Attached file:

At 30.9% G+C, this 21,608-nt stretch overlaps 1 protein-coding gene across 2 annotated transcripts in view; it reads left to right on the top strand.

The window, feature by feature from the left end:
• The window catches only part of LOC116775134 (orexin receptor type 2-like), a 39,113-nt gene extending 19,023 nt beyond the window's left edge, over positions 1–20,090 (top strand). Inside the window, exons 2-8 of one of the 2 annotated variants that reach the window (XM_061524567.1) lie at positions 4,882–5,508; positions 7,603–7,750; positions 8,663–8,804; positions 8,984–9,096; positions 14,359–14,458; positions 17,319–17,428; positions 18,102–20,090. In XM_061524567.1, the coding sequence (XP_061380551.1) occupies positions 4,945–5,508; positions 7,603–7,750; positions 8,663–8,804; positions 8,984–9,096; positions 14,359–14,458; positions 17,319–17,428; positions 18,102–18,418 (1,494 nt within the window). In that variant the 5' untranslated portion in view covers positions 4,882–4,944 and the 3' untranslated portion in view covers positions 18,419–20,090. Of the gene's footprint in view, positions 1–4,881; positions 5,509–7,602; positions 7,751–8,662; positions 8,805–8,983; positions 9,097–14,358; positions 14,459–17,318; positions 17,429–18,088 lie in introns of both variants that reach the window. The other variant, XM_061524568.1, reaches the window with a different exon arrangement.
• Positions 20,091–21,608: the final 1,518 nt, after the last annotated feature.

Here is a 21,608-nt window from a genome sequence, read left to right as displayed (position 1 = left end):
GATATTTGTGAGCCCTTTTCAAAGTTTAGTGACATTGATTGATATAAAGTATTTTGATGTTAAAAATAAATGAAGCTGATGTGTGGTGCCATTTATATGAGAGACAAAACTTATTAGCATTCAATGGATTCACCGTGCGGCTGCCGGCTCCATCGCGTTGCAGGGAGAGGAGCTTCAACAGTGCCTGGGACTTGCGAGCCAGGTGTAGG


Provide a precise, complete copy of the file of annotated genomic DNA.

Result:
At 30.9% G+C, this 21,608-nt stretch overlaps 1 protein-coding gene across 2 annotated transcripts in view; it reads left to right on the top strand.

The window, feature by feature from the left end:
• The window catches only part of LOC116775134 (orexin receptor type 2-like), a 39,113-nt gene extending 19,023 nt beyond the window's left edge, over positions 1–20,090 (top strand). Inside the window, exons 2-8 of one of the 2 annotated variants that reach the window (XM_061524567.1) lie at positions 4,882–5,508; positions 7,603–7,750; positions 8,663–8,804; positions 8,984–9,096; positions 14,359–14,458; positions 17,319–17,428; positions 18,102–20,090. In XM_061524567.1, the coding sequence (XP_061380551.1) occupies positions 4,945–5,508; positions 7,603–7,750; positions 8,663–8,804; positions 8,984–9,096; positions 14,359–14,458; positions 17,319–17,428; positions 18,102–18,418 (1,494 nt within the window). In that variant the 5' untranslated portion in view covers positions 4,882–4,944 and the 3' untranslated portion in view covers positions 18,419–20,090. Of the gene's footprint in view, positions 1–4,881; positions 5,509–7,602; positions 7,751–8,662; positions 8,805–8,983; positions 9,097–14,358; positions 14,459–17,318; positions 17,429–18,088 lie in introns of both variants that reach the window. The other variant, XM_061524568.1, reaches the window with a different exon arrangement.
• Positions 20,091–21,608: the final 1,518 nt, after the last annotated feature.

Here is a 21,608-nt window from a genome sequence, read left to right as displayed (position 1 = left end):
GATATTTGTGAGCCCTTTTCAAAGTTTAGTGACATTGATTGATATAAAGTATTTTGATGTTAAAAATAAATGAAGCTGATGTGTGGTGCCATTTATATGAGAGACAAAACTTATTAGCATTCAATGGATTCACCGTGCGGCTGCCGGCTCCATCGCGTTGCAGGGAGAGGAGCTTCAACAGTGCCTGGGACTTGCGAGCCAGGTGTAGG